Renewed public interest in a closer Canada-India trade agreement was also sparked by the signing of the Regional Economic Partnership (RCEP) this month. India has amended the text already negotiated with Canada. The aforemented official said that negotiations for a FIPA were currently at an advanced stage. Jaishankar noted that India rejected RCEP for the same reason that it could give a different look to expanded trade with Canada. However, most observers agree that the visit was filled with missteps. “I think a lot of our problems with RCEP are due to the fact that there were areas of competition where our concerns were not addressed,” Jaishankar noted. “So I think for me, as foreign minister, the conclusion [of the talks] with Canada would be an important goal.” In 2016, bilateral trade in goods between Canada and India was worth more than $US 8 billion. India`s fast-growing economy offers Canadian companies enormous opportunities in emerging sectors such as transportation infrastructure, life science, clean energy technologies (e.g.B. Integration of Renewable Energy/Smart Grid; Carbon Capture, Use and Storage; and Energy Efficiency) and renewable energy, as well as in traditional sectors such as infrastructure development, natural resources, defence and security, value-added food, mining, oil and gas. Cooperation in science and technology, innovation and education is also an important area of opportunity for Canadian businesses.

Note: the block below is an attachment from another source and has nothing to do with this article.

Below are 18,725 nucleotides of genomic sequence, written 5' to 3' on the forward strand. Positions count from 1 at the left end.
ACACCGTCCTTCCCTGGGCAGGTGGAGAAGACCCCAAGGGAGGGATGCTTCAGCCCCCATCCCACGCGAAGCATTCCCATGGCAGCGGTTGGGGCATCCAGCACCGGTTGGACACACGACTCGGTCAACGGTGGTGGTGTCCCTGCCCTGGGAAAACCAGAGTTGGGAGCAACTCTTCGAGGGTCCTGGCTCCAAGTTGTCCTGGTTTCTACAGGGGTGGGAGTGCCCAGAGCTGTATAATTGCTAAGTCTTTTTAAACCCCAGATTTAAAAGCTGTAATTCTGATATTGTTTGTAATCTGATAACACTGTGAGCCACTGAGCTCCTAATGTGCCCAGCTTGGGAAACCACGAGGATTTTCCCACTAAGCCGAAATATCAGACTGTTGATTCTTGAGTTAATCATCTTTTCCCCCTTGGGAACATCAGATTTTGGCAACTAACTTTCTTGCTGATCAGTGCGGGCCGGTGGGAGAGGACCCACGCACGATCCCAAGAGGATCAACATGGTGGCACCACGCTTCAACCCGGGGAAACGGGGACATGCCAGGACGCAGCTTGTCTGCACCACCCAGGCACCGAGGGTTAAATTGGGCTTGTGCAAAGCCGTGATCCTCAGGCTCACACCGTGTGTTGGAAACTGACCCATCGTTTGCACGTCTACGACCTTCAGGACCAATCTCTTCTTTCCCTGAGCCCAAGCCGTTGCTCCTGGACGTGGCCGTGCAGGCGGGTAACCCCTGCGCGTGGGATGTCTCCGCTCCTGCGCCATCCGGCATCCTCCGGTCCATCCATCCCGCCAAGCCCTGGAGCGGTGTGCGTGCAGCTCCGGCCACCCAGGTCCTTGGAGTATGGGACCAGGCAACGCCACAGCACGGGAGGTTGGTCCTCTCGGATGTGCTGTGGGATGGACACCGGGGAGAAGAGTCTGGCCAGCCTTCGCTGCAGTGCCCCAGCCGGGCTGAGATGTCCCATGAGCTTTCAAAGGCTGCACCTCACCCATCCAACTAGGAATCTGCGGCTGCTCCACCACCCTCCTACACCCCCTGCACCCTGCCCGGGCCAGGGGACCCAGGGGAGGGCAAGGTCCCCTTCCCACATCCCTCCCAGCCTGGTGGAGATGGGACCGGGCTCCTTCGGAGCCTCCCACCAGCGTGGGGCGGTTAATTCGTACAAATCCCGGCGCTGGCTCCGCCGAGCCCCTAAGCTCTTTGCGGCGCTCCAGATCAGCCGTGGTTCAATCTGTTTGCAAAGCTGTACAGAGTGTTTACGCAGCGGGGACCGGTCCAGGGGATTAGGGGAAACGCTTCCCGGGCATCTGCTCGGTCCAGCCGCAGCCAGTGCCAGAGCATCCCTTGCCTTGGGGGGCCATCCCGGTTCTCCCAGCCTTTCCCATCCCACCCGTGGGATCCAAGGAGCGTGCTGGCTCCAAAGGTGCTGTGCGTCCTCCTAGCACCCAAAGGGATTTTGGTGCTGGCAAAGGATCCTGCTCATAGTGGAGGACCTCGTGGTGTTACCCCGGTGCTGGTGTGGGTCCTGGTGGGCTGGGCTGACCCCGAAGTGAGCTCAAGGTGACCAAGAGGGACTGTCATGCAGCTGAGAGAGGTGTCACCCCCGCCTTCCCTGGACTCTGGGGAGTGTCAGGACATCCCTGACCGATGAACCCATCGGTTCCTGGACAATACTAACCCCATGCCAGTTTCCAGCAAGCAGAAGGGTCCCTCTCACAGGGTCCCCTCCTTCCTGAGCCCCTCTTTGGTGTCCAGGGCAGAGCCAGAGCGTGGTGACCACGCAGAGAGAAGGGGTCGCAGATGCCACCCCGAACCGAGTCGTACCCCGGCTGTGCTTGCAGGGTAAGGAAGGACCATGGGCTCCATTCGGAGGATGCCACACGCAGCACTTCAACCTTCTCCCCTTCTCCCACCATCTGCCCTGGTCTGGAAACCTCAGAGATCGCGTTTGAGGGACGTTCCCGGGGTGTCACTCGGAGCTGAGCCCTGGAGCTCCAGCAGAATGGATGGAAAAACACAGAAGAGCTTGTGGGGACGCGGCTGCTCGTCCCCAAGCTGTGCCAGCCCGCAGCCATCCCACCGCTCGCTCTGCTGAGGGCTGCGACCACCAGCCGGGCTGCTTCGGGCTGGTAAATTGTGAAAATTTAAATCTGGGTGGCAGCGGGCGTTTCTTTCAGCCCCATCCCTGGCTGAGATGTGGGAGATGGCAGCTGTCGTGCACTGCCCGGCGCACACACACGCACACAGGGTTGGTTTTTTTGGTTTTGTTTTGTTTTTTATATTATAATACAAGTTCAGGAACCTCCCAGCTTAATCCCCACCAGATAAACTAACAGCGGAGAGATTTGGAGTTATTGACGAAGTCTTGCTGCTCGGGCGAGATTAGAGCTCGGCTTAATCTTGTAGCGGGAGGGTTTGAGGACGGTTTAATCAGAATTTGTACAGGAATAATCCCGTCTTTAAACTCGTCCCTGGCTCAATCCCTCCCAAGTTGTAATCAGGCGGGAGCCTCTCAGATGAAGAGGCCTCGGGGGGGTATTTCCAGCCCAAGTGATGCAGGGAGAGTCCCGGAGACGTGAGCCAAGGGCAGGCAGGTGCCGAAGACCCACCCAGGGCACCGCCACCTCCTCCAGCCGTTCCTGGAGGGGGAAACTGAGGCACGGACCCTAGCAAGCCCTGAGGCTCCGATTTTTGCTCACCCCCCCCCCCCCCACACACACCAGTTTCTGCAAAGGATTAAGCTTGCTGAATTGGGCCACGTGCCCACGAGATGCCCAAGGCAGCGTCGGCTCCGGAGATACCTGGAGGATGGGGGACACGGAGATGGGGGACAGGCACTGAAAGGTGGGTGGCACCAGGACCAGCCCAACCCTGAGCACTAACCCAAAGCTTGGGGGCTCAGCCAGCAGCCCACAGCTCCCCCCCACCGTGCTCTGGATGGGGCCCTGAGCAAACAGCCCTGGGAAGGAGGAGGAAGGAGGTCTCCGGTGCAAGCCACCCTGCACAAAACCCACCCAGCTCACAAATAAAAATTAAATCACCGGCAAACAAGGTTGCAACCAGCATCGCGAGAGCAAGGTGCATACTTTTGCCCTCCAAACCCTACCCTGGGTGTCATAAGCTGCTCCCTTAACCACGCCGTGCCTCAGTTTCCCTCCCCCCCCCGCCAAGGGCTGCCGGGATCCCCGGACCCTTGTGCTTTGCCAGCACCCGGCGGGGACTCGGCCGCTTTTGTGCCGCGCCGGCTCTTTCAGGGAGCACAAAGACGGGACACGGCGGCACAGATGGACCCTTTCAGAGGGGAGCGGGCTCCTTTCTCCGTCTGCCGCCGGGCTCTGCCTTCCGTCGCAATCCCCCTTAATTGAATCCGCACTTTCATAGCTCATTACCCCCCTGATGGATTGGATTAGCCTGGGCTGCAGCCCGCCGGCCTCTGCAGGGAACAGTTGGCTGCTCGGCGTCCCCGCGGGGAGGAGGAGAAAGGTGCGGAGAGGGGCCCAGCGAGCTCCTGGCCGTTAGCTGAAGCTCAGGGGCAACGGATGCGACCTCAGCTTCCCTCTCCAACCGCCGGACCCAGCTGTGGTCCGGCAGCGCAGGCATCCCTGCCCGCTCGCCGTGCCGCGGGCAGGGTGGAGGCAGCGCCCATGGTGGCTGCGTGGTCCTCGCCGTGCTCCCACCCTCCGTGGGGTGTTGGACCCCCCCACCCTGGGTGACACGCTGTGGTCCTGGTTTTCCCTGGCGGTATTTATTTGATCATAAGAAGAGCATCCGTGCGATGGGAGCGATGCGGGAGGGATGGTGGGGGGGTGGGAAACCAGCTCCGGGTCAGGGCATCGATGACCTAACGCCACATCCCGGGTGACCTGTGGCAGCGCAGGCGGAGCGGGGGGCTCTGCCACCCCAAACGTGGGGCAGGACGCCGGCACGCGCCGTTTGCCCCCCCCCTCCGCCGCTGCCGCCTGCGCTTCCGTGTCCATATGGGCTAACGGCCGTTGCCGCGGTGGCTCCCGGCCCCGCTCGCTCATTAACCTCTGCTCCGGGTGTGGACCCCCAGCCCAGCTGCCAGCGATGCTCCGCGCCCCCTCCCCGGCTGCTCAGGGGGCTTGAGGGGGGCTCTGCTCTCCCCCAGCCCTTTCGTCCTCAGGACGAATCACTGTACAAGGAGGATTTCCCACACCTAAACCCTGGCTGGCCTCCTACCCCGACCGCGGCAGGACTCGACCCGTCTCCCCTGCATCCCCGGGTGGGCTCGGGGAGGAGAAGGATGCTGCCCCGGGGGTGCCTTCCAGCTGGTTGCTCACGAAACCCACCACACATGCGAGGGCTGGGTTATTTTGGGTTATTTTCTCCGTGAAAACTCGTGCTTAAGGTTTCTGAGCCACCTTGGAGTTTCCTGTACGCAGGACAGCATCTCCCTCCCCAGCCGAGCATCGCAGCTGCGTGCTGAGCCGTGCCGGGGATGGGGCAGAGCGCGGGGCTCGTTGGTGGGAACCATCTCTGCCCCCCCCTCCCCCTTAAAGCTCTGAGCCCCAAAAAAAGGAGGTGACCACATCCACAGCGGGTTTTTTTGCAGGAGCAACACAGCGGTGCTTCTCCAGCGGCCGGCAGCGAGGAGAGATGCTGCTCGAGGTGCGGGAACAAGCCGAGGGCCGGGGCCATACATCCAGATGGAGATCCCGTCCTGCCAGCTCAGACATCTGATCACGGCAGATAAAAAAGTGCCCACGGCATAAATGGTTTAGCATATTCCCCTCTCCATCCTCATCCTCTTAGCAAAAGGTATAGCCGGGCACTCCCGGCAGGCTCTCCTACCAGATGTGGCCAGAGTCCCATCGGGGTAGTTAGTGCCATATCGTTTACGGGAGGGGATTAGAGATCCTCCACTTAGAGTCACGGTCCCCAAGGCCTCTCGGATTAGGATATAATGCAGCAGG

On the business side, Champagne said one of the main challenges for Canada was negotiating legislation to protect foreign investors, which would complement a free trade agreement. Such an agreement would put in place dispute resolution mechanisms for Canadian companies doing business in India (and vice versa) in the event of a dispute with local actors. In 2010, Canada and India began negotiations for a Comprehensive Economic Partnership Agreement (CEPA), the latest round of which took place in New Delhi from August 21 to 23, 2017. Constructive discussions took place on several topics, including cross-border trade in goods and services, e-commerce, telecommunications, sanitary and phytosanitary measures and technical barriers to trade. The previous cycle, which focused on the main sectors of goods, services and temporary entry, took place in March 2015 in New Delhi, India. . . .